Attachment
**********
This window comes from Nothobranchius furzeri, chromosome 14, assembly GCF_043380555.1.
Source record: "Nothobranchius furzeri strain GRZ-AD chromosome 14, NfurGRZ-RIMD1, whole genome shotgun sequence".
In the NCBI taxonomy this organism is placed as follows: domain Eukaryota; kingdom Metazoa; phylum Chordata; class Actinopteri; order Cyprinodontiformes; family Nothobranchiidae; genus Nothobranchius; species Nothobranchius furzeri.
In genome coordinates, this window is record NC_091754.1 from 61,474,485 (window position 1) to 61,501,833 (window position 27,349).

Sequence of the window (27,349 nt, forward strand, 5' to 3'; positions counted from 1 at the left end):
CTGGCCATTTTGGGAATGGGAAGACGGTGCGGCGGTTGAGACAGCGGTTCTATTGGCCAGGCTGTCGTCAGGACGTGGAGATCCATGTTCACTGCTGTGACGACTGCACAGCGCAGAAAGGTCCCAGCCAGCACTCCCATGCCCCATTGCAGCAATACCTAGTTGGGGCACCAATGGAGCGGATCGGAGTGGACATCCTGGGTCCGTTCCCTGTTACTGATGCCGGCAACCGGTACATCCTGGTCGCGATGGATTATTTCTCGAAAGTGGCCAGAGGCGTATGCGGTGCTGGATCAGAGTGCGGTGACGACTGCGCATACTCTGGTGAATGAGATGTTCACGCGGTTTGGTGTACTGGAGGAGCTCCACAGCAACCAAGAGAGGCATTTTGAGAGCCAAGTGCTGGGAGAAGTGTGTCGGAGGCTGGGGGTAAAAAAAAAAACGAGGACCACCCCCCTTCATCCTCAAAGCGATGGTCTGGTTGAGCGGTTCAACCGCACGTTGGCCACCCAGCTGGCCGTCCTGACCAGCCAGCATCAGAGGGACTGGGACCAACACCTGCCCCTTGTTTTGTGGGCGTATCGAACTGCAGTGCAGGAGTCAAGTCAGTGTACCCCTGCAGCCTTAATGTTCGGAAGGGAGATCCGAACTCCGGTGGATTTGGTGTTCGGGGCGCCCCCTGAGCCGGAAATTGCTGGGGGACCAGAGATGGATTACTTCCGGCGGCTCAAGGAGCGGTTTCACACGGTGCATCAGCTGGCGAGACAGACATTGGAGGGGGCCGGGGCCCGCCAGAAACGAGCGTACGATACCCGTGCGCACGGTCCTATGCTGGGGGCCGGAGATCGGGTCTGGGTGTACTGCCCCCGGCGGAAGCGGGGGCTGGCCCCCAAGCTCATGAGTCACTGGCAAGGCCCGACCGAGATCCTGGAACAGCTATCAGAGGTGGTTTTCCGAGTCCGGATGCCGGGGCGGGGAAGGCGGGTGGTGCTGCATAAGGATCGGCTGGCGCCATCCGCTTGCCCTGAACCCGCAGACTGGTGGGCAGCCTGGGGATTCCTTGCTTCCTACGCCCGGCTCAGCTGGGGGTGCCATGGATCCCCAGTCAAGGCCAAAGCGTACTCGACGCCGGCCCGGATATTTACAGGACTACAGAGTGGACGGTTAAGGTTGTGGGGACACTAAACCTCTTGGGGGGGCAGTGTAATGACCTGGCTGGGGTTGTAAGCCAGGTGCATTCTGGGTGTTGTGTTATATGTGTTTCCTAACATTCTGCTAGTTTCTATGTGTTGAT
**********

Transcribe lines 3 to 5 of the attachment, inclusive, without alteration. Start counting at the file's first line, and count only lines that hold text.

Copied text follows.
In the NCBI taxonomy this organism is placed as follows: domain Eukaryota; kingdom Metazoa; phylum Chordata; class Actinopteri; order Cyprinodontiformes; family Nothobranchiidae; genus Nothobranchius; species Nothobranchius furzeri.
In genome coordinates, this window is record NC_091754.1 from 61,474,485 (window position 1) to 61,501,833 (window position 27,349).

Sequence of the window (27,349 nt, forward strand, 5' to 3'; positions counted from 1 at the left end):